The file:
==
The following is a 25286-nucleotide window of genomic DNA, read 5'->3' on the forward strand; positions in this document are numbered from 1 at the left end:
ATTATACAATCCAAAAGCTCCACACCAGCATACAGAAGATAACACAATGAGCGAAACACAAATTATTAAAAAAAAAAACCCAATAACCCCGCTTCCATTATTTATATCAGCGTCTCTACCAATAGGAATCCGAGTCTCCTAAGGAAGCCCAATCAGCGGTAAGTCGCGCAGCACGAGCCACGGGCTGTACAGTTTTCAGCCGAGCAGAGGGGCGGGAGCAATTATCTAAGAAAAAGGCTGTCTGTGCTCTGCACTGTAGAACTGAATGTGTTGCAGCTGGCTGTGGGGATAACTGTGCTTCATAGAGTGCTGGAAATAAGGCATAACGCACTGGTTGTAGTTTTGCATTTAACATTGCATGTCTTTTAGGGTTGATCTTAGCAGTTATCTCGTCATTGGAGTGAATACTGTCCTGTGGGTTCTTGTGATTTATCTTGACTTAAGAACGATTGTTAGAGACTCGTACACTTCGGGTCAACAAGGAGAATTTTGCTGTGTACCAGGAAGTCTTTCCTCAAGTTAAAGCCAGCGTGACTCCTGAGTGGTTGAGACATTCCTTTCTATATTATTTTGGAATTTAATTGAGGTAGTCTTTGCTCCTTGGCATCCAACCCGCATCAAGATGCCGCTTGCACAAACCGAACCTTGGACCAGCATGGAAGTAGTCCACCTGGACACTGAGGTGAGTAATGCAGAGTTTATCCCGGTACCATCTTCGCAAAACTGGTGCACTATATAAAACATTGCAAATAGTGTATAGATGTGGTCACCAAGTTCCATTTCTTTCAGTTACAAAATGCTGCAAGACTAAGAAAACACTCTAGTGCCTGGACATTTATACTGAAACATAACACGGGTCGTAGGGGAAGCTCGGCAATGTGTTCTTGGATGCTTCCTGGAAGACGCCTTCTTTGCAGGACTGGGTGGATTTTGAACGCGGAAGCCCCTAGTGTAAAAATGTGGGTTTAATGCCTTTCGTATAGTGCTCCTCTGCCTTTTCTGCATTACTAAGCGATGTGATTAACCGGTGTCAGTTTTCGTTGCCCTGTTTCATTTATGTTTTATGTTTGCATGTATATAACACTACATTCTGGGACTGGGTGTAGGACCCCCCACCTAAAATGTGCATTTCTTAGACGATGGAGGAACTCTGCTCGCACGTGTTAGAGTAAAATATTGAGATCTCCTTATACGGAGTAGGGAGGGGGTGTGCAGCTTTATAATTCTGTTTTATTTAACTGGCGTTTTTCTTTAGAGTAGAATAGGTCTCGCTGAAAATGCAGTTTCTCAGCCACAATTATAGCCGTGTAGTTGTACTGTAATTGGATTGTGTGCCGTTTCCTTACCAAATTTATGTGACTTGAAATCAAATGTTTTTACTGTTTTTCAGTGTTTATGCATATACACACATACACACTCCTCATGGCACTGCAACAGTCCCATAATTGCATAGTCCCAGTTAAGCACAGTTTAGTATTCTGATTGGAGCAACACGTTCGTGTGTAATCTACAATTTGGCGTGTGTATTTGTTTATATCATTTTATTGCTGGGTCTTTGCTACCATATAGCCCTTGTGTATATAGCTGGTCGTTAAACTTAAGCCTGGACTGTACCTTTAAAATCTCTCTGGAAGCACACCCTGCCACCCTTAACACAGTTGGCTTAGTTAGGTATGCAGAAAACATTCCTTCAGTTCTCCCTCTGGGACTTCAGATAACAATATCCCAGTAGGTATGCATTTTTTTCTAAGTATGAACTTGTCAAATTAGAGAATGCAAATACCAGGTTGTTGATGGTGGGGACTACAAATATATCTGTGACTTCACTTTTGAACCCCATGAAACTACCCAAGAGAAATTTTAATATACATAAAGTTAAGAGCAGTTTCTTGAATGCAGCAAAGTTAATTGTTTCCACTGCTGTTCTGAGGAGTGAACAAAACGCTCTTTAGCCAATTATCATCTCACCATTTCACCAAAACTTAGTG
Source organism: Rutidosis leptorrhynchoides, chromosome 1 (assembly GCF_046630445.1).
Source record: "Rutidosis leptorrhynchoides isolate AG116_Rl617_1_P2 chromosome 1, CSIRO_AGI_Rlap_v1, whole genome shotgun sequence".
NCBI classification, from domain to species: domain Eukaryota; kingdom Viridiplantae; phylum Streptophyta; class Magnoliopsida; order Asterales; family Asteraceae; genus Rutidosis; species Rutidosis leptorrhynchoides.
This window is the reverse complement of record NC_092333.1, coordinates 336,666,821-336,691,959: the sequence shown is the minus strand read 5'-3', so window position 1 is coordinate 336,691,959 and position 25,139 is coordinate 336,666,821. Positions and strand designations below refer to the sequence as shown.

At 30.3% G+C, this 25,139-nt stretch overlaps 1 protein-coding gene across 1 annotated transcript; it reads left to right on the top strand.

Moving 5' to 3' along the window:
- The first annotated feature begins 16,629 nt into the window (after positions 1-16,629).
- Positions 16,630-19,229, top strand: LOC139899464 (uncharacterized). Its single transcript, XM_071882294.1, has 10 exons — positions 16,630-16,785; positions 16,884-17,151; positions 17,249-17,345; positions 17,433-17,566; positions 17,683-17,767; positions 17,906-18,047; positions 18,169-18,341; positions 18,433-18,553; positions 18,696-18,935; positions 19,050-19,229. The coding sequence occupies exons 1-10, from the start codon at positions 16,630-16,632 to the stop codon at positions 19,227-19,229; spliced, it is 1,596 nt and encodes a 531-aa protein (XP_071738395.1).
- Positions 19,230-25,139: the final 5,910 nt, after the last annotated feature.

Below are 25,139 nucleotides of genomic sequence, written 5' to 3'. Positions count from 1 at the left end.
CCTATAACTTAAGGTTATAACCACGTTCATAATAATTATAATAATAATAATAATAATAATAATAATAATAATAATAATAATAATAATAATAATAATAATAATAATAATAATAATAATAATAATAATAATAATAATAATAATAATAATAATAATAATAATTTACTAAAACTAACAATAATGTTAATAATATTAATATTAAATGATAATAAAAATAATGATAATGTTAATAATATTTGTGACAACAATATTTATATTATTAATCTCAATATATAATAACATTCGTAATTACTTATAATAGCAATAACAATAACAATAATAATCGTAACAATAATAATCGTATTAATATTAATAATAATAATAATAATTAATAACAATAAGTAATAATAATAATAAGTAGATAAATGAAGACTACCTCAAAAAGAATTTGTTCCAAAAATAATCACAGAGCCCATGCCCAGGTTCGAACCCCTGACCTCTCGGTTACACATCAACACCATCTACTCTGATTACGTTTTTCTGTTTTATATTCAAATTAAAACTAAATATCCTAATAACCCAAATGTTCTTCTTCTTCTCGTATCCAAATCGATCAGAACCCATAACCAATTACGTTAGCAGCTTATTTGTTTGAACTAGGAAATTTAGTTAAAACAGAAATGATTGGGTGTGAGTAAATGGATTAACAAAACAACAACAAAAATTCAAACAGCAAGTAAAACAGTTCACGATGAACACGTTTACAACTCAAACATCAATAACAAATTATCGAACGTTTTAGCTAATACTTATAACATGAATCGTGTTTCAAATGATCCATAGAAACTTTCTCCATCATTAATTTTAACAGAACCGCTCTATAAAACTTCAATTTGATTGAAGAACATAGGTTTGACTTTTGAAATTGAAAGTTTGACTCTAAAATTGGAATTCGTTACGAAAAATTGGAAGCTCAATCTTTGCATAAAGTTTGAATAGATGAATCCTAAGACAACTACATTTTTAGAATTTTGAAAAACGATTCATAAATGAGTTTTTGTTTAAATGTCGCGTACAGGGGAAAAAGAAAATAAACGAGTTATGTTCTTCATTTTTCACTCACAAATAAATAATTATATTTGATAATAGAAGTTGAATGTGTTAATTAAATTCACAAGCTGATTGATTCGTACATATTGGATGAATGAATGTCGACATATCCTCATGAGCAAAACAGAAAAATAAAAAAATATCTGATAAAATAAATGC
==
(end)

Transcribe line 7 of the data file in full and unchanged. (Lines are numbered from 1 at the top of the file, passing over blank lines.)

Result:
At 30.3% G+C, this 25,139-nt stretch overlaps 1 protein-coding gene across 1 annotated transcript; it reads left to right on the top strand.